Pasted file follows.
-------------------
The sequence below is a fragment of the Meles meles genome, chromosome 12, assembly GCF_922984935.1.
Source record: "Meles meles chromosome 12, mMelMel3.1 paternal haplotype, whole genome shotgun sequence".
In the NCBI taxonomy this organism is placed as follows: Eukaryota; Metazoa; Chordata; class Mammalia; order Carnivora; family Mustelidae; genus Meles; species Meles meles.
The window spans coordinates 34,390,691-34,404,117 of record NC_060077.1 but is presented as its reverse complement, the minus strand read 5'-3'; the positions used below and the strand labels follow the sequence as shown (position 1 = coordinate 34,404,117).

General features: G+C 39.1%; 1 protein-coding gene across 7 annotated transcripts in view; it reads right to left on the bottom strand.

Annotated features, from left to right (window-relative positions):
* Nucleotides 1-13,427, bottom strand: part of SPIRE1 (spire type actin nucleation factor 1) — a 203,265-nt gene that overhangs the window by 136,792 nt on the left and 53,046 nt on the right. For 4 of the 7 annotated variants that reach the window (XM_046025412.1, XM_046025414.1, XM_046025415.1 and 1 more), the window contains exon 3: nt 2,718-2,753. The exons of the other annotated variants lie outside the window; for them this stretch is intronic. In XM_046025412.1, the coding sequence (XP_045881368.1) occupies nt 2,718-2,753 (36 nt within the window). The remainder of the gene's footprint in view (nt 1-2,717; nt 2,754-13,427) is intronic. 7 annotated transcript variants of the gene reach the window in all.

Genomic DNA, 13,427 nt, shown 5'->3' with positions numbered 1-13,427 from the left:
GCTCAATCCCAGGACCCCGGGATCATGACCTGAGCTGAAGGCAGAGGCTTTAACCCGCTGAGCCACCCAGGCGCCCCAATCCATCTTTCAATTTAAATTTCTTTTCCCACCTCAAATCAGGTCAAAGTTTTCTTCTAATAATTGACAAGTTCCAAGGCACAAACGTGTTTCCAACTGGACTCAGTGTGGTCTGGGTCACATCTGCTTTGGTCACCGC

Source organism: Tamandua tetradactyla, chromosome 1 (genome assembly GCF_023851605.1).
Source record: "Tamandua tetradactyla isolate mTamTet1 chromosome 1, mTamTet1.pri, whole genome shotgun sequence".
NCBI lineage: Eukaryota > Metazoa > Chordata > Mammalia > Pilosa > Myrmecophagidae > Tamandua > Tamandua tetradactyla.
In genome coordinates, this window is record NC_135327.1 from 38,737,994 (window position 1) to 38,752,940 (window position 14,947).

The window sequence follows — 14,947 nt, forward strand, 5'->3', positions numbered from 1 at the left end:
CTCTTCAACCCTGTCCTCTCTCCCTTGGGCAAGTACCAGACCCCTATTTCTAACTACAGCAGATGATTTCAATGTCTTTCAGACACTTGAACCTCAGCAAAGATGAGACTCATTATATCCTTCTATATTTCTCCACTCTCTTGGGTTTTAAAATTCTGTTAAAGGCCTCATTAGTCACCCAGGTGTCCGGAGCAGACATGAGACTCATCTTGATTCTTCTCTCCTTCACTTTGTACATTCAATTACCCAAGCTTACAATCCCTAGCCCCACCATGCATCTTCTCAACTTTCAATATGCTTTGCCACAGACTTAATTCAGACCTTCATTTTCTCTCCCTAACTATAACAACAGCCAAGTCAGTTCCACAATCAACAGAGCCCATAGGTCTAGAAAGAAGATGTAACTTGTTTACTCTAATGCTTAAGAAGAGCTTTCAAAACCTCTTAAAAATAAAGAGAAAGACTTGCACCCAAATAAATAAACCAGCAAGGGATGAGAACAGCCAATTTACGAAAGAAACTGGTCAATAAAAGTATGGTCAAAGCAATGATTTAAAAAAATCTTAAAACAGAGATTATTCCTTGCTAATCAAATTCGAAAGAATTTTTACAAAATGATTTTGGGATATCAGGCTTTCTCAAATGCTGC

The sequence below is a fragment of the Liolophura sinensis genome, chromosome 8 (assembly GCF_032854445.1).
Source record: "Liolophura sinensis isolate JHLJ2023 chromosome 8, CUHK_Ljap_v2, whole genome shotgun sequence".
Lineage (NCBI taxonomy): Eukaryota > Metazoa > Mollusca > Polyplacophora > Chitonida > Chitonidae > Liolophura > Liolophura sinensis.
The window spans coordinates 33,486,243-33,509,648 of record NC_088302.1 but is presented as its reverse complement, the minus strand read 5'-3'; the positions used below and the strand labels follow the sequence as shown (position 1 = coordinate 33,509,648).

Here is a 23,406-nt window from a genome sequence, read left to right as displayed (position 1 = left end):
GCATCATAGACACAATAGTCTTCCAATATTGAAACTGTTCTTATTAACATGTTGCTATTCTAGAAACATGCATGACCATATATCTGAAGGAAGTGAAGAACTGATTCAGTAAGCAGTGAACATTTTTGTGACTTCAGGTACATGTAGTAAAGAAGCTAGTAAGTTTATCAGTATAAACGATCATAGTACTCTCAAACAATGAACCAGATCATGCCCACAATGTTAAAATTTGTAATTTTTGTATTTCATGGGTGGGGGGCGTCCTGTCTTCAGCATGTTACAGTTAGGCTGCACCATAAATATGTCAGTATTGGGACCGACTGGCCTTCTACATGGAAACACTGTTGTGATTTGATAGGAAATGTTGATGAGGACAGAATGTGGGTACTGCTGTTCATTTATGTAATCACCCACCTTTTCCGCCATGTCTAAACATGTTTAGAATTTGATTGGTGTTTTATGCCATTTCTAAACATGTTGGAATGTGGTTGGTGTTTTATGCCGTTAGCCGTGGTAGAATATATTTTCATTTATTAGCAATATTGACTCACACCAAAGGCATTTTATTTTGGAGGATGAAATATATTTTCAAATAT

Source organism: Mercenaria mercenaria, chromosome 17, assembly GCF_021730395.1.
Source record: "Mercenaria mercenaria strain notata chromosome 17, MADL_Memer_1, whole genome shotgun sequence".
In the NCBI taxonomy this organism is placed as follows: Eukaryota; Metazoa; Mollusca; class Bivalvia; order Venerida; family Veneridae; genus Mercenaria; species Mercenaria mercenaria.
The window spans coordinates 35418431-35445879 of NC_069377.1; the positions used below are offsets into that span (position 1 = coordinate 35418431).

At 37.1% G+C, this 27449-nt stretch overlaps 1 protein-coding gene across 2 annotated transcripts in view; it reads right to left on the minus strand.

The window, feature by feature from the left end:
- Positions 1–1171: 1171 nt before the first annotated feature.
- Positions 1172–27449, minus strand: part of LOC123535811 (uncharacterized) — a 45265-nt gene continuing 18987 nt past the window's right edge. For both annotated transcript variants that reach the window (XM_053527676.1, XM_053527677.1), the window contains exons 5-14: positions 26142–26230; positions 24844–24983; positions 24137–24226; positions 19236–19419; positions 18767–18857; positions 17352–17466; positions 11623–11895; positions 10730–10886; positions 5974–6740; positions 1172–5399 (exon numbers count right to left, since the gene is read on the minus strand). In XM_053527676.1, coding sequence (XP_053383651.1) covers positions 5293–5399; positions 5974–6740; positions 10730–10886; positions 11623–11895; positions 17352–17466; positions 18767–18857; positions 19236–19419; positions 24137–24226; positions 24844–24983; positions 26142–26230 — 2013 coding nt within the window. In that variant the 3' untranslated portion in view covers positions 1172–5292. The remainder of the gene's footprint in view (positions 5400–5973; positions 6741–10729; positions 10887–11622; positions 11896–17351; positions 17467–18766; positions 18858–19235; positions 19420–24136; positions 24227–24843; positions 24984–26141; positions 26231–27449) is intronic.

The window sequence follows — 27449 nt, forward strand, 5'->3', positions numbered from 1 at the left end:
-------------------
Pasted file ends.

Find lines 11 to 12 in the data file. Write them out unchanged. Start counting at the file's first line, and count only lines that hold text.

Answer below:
Source record: "Tamandua tetradactyla isolate mTamTet1 chromosome 1, mTamTet1.pri, whole genome shotgun sequence".
NCBI lineage: Eukaryota > Metazoa > Chordata > Mammalia > Pilosa > Myrmecophagidae > Tamandua > Tamandua tetradactyla.